Project Defy

Seven Sins of Modern Education

The word ‘education’ rings different bells for different age groups of people. And if one cares to ask those who are getting educated , one thing that would be clear is – it’s definitely not an enjoyable process. Maybe that’s one of the factors that have contributed to a generation of frustration and compulsiveness, feeding on mass produced opinions and judgement, losing everything that is human. What was to be an exploration leading to evolution, growth and mindful symbiosis has merely become a painful training process to yield lifeless consumers who can be put under formulae, assessed and controlled, thus becoming forever dependent on an external entity.

So as an organisation working towards building conscious spaces for self sustainable community learning, where learning is fun and empathy is more than a moral science topic, we consider it an immediate responsibility to uncover the face of existing education system and call out the sins it has committed on the human essence, one by one.

Sin 1 – Death of Curiosity

‘Don’t ask too many questions’ is the most common response faced by a curious mind in a classroom today, because apparently ‘time is limited’ and that mind must learn (memorise) ten different topics from ten different subjects in a day.

The biggest sin today’s education or ‘schooling system’ has committed is mass killing curiosity! Tunneling a child’s mind from the very beginning and training that mind to not question existing norms or not getting ‘diverted’ from the set course so that there’s least effort in answering is the foremost steps education takes into ‘shaping’ these minds. To ‘learn’ is apparently to memorise, thus making learning an obligatory activity in one’s life to be able to become a screw in a system in some mindless competitive world, whereas learning should have been the very medium of addressing one’s curiosity. By taking the playfulness out of learning, educating has been another process to slowly brush aside curiosity as you grow, and quietly agree among the set of worldviews you’re presented with, so that the mind can be an easily controlled medium, like a dispensable screw in a rusted machine.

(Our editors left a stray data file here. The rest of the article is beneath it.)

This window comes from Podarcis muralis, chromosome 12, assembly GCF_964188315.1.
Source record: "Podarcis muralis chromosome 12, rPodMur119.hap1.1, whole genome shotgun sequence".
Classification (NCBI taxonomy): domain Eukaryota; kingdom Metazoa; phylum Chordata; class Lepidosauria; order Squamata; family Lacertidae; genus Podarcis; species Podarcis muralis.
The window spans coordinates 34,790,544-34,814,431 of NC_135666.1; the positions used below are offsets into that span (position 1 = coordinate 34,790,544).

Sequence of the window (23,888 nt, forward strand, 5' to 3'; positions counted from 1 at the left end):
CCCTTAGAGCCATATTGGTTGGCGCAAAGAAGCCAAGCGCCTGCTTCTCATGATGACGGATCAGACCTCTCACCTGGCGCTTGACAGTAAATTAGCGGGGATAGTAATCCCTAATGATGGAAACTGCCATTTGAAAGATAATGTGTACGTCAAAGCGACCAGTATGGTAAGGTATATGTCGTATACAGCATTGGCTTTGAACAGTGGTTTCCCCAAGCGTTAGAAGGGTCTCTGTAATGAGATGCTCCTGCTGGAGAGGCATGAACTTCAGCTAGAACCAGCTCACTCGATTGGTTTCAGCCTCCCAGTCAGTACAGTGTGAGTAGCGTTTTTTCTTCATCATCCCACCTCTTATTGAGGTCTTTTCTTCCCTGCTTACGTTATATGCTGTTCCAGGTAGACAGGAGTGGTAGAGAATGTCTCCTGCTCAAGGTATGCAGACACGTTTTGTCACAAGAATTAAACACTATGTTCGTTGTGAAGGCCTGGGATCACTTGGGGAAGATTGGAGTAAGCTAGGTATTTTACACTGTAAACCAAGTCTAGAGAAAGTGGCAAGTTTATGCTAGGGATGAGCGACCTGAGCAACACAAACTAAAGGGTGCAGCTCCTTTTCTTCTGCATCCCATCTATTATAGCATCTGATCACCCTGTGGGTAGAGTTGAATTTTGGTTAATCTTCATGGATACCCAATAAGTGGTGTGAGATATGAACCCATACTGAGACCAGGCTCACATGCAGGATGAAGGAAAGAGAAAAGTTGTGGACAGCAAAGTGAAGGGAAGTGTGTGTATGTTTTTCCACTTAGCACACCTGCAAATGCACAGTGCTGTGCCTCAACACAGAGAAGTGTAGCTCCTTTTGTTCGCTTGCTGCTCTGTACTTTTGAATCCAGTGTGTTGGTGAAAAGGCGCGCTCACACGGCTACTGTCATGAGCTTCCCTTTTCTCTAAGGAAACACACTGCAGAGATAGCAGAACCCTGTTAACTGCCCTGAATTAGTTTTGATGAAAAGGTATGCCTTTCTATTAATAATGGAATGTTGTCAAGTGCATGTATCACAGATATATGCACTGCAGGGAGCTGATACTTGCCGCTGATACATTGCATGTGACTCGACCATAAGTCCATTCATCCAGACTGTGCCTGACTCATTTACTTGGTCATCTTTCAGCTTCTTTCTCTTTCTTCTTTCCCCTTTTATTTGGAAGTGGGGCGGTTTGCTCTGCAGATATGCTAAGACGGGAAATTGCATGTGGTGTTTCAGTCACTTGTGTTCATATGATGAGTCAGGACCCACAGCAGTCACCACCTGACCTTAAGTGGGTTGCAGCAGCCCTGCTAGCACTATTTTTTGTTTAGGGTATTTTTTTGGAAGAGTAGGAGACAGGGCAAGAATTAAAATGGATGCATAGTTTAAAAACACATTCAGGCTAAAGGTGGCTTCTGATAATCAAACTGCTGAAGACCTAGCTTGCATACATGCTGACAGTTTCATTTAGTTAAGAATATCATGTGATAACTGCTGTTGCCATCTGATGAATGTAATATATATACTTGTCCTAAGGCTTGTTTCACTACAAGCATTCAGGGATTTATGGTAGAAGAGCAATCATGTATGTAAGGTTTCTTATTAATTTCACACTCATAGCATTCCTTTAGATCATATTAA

Sin 2 – Death of Expression & Passion

True expression never comes out from the urge of coming first (or leaving others behind), it comes out from an overflowing heart. Whatever the medium be, an absorbent mind will express in the best possible way when it is given space to both absorb and express. Both of which processes are stopped in their essence in the early years of a growing mind and shoved off mechanically with the dangling prize of coming first or bringing an ‘A’. By the time the mind could be mature enough to hold that medium of expressing on its own path to liberation, it’s already addicted to the shiny dangling grade ‘A’ and thus, the only ways it could have found bliss or realised itself in an open space is blocked, because everyone must perform, and perform better in an ever-observing world.

Present day educating has done wonders in also isolating each of these expressions and presenting each subject at its isolation (death) so that Maths isn’t about symmetry in existence and breath but a boring subject with digits and symbols, history isn’t about observing the space through time and finding expression in it but another boring subject about mugging dates and places.

Presenting each medium / language in its isolation to others and never completely, is the very sin on the human heart this educational system commits, the one-off killing expression/passion and all its fluidity; so that the only urge left to express would be to impress and get an A+.


Sin 3 -Death of Innovation

A set of colours and a blank page without prompts/restraints can often be the worst nightmare for an adult and the best possibility for a toddler. Not because the toddler doesn’t know how to draw lines and the adult does, but because the toddler ‘adults up’ on making restrictions their habits.

When habits equal excellence, and repetition equals understanding, innovation dies an early death. One which is experienced the most by the yet so infant minds of this generation. Fed information and opinions from the very beginning, it loses its ability to dream, beyond the presented possibilities, because well, it is ‘Impractical’ to imagine trees with feet and dreams with wings, because hey, competition for practicality! Setting bars for every year of life the child is born, all the child ever looks to is the ‘next exam’ and never into his own heart where the space for exploration is slowly closed with stupid colourless ideas of adulting and planning for the next stages.

So the mind slowly learns how to pass time and not live it, how to draw boundaries and never to erase them, how to attain practicality and stop dreaming. How to stop looking for possibilities and copy paste your answers, because apparently, there’s only one correct answer to one question!

And thus the most silent sin is committed on the very nature of life, to innovate and grow…